The information provided in this report has been based on utilisation of hardwood species in three Australian States. It is hoped this information can be used to contribute to better utilisation of the regrowth Ash-type Eucalypt wood resources as well as provide some element of confidence for designers and specifiers who intend to work with such wood.
There us increasing concern world wide regarding the long-term viability of managed forest ecosystem. Forests are the focus of broad-ranging environmental concerns including global change, alternative sources of fuel, biodiversity, water quality, soil degradation and sustainable productivity. Whilst forests are accepted as a source of wood-based products and fibre for fuels, harvesting operations are simultaneously viewed as undesirable, environmentally damaging and unsustainable. These conflicts are common in developed countries around the world; the environmental opposition to forest operations is strong and there are large gaps in our knowledge as to the long-term consequences of harvesting at local, regional and global levels
This report was written upon completion of a series of tours of research facilities in Australia and New Zealand. While my prime motivation was for personal growth and development, I identified an opportunity to increase my knowledge of the timber industry and assist the industry with its aim to add value to our timber resources. One of my objectives was to investigate the technologies used in the ilviculture forest management, seasoning, processing industries. I have summarised twenty nine hardwoods an eight softwoods of both native and exotic species as valuable commercial timbers for structural, non-structual and decorative used grown in Australia.
My Gottstein Study Tour was aimed at obtaining as assessment of the United Stated hardwood market. It was motivated by the inevitable changes taking place in the Australian market. Much has been written of the increased quantities of domestic radiate pine becoming available in the market from plantations established during the 1960’s and 1970’s. Plantation softwood have proven to be a very good substitute for hardwood in commodity applications.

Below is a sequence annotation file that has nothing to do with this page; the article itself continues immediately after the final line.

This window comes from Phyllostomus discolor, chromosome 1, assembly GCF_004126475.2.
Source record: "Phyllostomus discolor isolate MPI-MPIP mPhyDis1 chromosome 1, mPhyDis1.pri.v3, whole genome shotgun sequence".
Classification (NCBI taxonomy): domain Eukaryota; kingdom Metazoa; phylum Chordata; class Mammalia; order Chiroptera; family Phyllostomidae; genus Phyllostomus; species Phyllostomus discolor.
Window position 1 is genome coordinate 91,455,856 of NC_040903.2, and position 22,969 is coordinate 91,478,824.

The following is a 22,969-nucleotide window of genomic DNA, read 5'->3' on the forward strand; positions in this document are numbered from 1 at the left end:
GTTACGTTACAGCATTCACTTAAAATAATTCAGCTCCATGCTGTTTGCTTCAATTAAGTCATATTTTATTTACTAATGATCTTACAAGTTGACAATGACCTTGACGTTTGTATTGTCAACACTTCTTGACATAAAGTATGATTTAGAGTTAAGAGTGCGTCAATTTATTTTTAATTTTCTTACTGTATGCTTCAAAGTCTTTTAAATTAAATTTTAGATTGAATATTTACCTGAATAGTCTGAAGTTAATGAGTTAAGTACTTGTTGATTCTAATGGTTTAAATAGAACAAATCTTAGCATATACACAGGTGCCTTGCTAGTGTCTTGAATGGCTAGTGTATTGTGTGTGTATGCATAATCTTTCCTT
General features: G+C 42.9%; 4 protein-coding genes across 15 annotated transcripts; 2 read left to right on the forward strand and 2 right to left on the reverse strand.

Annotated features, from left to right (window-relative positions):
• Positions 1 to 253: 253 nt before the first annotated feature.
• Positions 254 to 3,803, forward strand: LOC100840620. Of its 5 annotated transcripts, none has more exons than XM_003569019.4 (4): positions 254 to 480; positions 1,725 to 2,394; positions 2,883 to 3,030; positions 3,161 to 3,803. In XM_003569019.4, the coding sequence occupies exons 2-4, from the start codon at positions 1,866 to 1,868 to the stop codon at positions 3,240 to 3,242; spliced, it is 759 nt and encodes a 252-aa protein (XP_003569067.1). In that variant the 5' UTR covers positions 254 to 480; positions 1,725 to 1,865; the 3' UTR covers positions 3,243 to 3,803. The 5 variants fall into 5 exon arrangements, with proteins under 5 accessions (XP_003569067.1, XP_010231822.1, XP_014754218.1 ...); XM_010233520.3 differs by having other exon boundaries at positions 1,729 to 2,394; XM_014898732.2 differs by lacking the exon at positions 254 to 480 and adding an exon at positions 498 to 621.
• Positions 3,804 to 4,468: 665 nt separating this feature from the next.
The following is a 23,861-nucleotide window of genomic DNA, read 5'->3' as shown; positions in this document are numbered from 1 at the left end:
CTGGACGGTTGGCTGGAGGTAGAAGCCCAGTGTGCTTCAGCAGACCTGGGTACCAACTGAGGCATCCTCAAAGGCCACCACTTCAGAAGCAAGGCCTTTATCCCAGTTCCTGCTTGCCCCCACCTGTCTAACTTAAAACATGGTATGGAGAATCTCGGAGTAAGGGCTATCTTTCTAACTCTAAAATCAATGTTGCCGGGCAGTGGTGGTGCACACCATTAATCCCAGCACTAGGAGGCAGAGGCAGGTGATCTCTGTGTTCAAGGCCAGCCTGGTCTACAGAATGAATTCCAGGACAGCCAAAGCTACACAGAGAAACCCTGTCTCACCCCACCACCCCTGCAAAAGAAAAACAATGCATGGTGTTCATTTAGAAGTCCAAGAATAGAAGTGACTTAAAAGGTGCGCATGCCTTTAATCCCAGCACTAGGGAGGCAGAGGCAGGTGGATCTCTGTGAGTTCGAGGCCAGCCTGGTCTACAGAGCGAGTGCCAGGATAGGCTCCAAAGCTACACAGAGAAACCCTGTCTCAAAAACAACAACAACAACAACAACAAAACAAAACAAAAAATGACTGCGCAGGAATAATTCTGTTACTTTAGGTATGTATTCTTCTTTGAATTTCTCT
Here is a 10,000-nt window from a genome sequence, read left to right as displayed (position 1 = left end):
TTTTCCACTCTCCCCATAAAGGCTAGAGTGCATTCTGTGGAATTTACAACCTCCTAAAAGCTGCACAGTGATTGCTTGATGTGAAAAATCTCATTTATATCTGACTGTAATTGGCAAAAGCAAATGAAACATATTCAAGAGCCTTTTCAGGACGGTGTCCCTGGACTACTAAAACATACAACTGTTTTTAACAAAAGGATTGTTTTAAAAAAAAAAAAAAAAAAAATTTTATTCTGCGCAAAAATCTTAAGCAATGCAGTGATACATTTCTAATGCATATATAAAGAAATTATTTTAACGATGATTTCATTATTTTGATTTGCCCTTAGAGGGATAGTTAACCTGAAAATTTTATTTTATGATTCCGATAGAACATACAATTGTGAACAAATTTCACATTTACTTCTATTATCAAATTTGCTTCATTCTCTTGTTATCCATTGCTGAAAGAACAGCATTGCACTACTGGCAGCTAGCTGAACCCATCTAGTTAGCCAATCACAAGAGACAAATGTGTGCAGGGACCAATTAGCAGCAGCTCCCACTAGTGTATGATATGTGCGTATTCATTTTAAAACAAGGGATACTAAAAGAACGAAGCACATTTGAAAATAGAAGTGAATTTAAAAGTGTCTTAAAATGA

Public debate over forestry issues has made news headlines across Australia for over two decades. It has become clear during the debate that a way must be found to increase the public’s knowledge of forestry issues – and soon. Many forums to inform and educate the public have been tried in the past, meeting with only limited success. Peoples are still generally ill-informed are easily swayed by emotional rhetoric.
As the human race strives to achieve a balance between the quality of our life on earth and the sustainability of that existence, the wise use of our earth’s resources is becoming increasingly important. In particular the use of our limited vegetative resources to create structures necessary for human survival, requires on going improvement to ensure that structures of maximum utility are achieved through the efficient utilisation of these resources. The ability of structures made from timber products to with stands the many environmental agents that can reduce a structure’s utility, is one aspect of that improvement process and is the subject of this report.
The forecast for the Australia forests products industry, under an assumed modest economic growth and a recovery in residential construction, is for an increase in domestic consumption. Sawn timber consumption is forecast to rise six percent in 1991-91 and by two percent per annum over the medium term, while wood-based consumption is forecast to rise by nearly three percent in 1991-92 and by 4.5 percent per annum in the medium term. However, consumption of paper and paper products is projected to rise by less than one percent in 1991-92 but by three percent a year over the medium term.
Australia is a country with a relatively large land mass but, by world standards, it has a very small population. With just 17 million people (or about 0.03 percent) out of the estimated world population of over 5 billion, it is a small voice in world affairs.
In the report I will use relevant examples from the three key areas of study to illustrate a discussion of the underlying concepts of tree breeding and propagation as they are currently practised in New Zealand. I will not attempt to present much of the technical tree breeding detail which was discussed during the study tour, as this will not be directly relevant to many readers. Readers wishing to discuss a particular point in greater depth are encouraged to do so, and may contact the author using the details given at the beginning of this report.
The timber treatment industry depends upon the use of chemicals which are toxic to living organisms. The continued growth of the industry is dependent upon the industry managing these chemicals in a manner which protects the community and the natural environment from contamination by these chemicals. This report, by the amalgamation of information and ideas from the United States, Canada and New Zealand, is intended to provide information to the Australian preservation industry which may be incorporated into the environmental management of timber preservation plants.